If we limit writing instruction to the generalizable skills and relatively general writing contexts of the freshman course—or even the "harder" courses offered by some as advanced composition—then we are only partially doing our jobs as writing teachers. Our job is to lead students toward expertise in writing, a journey that freshman composition only begins. 20
Carter emphasizes the role of experience in creating expertise beyond competency and proficiency; he suggests that it is possible that college students simply cannot amass the wide experience that is necessary for them to achieve expertise. Still, it is possible to surmise that with a greater engagement and higher-stake personal commitment to writing that writers will pay closer attention to both the content and the form of their writing: "documentation and bibliography ... seem more important to them when their papers seem important as well." 21
One way to encourage that engagement, and an attendant awareness of the writer's relationship with an audience, is to increase the apparent connections between disciplinary study and writing. Scholarly writers, particularly on writing across the curriculum, have long held that by introducing students to particular disciplinary conventions and by taking their writing seriously within those conventions, rather than trying to make the conventions of the English department a powerful synecdoche for all disciplinary conventions, we aid students in developing voice, diction, and intellectual habits necessary for success in writing. To cite just one example, Olivia Frey and Mary Ellen Ross argue that "creating the disciplinary context will necessarily make better writers" because they create "high-investment writing situations" where students have "a personal interest in the writing." 22 Frey and Ross are following the research of Jennie Nelson and John R. Hayes, who delineated ways that courses can encourage writers to take an active interest in their writing. 23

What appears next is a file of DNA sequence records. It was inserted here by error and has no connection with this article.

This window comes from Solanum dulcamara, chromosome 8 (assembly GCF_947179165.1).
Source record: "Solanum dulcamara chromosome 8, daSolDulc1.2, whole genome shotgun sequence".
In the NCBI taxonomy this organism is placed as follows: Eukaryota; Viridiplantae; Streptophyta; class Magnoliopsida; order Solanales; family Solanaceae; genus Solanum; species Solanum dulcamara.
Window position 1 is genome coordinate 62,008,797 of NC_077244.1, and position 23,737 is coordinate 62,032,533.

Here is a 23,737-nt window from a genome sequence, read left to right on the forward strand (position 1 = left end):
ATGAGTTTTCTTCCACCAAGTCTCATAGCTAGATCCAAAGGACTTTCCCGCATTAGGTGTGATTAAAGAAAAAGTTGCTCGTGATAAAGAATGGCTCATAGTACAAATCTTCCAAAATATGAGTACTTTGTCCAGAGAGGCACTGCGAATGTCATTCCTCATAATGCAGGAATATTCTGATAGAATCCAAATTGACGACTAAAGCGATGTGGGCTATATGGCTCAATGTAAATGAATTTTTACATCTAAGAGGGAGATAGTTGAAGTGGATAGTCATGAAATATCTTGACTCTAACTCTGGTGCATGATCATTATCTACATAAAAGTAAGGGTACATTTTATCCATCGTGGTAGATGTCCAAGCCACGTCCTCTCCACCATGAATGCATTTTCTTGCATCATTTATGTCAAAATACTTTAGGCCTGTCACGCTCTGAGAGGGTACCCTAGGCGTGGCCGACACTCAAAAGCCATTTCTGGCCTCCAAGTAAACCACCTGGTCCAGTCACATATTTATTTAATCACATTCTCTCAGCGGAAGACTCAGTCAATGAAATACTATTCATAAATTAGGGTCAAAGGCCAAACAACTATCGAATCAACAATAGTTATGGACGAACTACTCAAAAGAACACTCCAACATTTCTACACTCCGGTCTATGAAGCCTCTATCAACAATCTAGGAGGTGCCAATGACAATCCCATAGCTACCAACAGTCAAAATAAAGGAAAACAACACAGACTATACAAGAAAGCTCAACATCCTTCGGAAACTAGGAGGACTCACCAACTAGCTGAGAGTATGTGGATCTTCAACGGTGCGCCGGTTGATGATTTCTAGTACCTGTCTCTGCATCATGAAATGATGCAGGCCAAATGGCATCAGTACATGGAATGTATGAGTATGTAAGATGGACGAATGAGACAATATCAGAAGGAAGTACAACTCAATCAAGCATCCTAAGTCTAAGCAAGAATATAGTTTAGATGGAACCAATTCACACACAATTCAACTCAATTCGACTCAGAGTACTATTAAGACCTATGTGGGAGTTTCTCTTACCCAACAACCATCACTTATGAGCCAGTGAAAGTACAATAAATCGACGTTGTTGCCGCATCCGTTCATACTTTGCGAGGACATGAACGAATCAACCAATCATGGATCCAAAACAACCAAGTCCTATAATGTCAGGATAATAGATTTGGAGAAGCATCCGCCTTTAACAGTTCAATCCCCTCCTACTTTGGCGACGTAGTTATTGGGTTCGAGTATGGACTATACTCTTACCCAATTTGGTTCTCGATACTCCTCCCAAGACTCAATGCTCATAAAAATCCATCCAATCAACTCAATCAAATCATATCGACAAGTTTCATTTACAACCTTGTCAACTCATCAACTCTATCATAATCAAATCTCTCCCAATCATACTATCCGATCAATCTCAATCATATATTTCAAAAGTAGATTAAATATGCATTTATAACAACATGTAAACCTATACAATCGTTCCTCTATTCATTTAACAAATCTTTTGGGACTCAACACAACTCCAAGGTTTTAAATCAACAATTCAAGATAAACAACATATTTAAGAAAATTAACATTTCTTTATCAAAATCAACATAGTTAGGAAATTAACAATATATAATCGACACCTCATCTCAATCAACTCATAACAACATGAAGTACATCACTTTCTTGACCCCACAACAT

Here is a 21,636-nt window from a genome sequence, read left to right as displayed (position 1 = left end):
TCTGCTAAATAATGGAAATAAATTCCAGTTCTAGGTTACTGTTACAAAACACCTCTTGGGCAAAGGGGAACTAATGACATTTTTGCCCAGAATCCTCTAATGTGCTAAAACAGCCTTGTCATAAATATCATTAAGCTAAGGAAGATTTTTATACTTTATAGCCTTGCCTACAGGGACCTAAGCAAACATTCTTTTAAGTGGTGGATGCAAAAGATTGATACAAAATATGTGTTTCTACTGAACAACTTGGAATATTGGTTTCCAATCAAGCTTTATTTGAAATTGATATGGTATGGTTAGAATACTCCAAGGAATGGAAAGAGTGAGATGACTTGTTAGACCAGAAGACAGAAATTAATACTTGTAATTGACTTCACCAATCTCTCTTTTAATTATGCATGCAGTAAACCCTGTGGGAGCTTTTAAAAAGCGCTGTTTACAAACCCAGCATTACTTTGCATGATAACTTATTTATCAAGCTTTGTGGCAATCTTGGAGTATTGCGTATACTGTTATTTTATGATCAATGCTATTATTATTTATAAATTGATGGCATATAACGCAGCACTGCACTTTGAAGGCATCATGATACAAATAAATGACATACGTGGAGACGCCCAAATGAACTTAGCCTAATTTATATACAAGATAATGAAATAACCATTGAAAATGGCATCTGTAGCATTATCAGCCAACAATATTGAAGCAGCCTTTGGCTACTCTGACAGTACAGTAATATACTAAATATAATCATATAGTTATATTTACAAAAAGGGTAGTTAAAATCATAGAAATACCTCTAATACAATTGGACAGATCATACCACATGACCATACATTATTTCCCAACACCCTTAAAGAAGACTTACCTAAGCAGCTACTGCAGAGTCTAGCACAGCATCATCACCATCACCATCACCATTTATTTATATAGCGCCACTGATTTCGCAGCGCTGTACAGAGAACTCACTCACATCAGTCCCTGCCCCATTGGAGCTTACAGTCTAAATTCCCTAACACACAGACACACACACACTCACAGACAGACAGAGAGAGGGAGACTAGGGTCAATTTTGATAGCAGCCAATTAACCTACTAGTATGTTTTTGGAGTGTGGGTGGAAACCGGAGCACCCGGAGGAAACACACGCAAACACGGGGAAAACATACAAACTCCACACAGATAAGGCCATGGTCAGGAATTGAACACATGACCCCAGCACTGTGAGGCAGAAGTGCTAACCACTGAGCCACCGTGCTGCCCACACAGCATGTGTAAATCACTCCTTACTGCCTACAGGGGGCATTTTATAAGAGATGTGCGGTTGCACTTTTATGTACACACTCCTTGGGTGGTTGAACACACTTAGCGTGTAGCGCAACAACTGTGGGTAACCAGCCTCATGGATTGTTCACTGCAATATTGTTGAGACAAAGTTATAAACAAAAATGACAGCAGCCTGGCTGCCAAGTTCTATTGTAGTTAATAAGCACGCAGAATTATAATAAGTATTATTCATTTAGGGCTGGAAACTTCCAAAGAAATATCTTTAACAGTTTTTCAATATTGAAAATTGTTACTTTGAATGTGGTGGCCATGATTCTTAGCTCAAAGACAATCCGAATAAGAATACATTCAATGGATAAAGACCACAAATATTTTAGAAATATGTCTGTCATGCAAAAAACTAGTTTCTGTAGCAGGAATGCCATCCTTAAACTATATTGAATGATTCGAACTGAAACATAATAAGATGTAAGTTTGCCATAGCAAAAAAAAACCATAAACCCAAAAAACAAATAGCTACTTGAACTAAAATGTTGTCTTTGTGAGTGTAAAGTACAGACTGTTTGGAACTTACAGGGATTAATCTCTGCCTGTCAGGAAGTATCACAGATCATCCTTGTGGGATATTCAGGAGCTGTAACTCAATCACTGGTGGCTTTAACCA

Since long before the WAC movement, however, advanced writing courses have had at least an implicit connection to publishing or public writing. Adams and Adams, for example, report that professional training in journalistic writing was a curricular component at many colleges and universities from the middle of the nineteenth century on, owing to a public perception of need and a theoretical focus on "audience and purpose" held by many prominent scholar-teachers. 24 Accordingly, Isaacs and Jackson hold that
. . . as teachers of writers, albeit teachers of student-writers, it is reasonable to assume that we would seek opportunities for students to go public with at least some of their writing, just as other writers do... New trends in the field of composition and in higher education more broadly, suggest that writing teachers will feel pressure to make public writing a part of their composition curriculum and pedagogy.25